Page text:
Wednesday, February 17, 2010

Student Loan Hell

Our society at large has a very large problem with money. Everyone wants even when they cannot afford. We are told, either outright or subliminally, that our possessions represent our worth and accomplishments as human beings. It doesn't take a PhD to figure out how that leads us into overwhelming financial crisis whether on a personal scale or taking the form of a worldwide recession.

While the system is complicated and consumers are often at fault to some degree or another, there is a particularly nasty way in which greed rears its head: loans, more specifically, student loans. Other types of debt tend to lay blame on the consumer rather than the lender. However, when it comes to paying for your education, this does not always seem to be the case.

There are many parties at fault.
1) The Schools - Rising tuition costs are a huge concern for anyone attending or planning to attend college. Even amid a crippling recession, prices rise astronomically. College is a prerequisite to the majority of careers and this fact has led to full advantage being taken of broke students and their parents. I'm not implying that it is cheap to provide higher education but care should be taken to ensure that tuition is not excessive.
2) The Lenders - Ah, the artistry of the fine print. Are you kidding me? The title is linked to a story about a doctor with over $500,000 in student loans. While the amount may be unusual, the story is not.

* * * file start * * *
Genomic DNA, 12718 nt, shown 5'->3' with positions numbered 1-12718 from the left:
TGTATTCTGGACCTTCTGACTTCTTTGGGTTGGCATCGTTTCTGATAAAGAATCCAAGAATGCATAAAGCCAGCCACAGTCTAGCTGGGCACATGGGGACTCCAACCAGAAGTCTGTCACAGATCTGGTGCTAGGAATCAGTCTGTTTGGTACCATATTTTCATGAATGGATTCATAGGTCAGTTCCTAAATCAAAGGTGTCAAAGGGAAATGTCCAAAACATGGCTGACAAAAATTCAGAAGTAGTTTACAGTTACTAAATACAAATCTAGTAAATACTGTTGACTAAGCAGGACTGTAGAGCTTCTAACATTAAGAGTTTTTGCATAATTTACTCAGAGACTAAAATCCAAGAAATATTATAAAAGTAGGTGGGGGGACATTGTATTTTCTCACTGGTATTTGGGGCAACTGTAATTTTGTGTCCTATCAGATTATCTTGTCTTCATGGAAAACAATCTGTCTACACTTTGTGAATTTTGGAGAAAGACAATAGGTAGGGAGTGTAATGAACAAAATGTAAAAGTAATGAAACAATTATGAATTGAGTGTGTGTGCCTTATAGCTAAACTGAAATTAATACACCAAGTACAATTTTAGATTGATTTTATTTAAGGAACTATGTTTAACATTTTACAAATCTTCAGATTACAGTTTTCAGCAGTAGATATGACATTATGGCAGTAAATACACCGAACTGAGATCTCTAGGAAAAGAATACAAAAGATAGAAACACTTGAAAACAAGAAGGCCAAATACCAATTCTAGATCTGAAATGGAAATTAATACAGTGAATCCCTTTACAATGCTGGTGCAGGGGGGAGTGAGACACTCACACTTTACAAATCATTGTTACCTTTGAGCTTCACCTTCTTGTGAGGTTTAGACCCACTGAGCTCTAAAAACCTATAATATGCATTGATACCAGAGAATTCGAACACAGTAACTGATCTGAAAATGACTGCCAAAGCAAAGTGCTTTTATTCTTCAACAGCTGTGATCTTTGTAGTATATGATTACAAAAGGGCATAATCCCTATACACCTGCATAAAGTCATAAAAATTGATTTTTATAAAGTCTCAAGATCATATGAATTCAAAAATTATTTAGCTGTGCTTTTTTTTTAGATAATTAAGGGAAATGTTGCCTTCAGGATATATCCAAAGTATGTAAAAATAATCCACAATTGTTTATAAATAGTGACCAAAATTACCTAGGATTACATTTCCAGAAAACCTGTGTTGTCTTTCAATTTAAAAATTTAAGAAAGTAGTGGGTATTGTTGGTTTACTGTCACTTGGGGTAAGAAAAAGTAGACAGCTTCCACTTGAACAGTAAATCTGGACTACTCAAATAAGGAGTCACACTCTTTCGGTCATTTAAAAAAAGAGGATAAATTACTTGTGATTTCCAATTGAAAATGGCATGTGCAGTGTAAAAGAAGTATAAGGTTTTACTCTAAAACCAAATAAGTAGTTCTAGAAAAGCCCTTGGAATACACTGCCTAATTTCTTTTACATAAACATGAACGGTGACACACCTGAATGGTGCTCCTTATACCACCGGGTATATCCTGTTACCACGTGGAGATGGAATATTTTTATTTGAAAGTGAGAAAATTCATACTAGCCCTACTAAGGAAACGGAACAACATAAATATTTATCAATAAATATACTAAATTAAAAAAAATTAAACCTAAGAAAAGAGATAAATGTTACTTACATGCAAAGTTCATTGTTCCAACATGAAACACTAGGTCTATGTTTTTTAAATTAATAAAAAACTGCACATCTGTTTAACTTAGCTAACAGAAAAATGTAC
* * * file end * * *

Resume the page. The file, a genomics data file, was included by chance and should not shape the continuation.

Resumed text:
A lot of debt is incurred in order to find a well paying, enjoyable career that sometimes ends up not paying so well. Huge student loan amounts kick in almost immediately after graduation with massive interest rates attached. Even a small personal financial hiccup can lead to getting behind in which case penalties are imposed and before you know what's happening you are traveling in a downward spiral of financial doom.
3) The Students - You're in college, you should know to read the damn fine print!

Now, this issue is multi-faceted and much more complex than a few paragraphs can do justice but I just have to say that SOMETHING must be done. I, myself, am a fan of completely eradicating the monetary system but I will have to write a blog about that another day (soon).

On a personal note, my husband and I have very little debt (thankfully) but the little we have has already shown me how quickly things can get out of control and I know we will proceed with great caution on all future financial decisions because of it.
I chose not to go to college because I did not want to take out student loans. There was literally no college fund for me and though I had some minor scholarship offers it would have never been enough. I would have majored in either English or Journalism…now let's be honest, those fields do not usually yield high paying salaries and I did not want to be stuck with thousands of dollars in loans for the rest of my life. I loved school and I know I would have loved college. However, after seeing the financial mess my mother went through I was not willing to allow my life to become one collection call after another.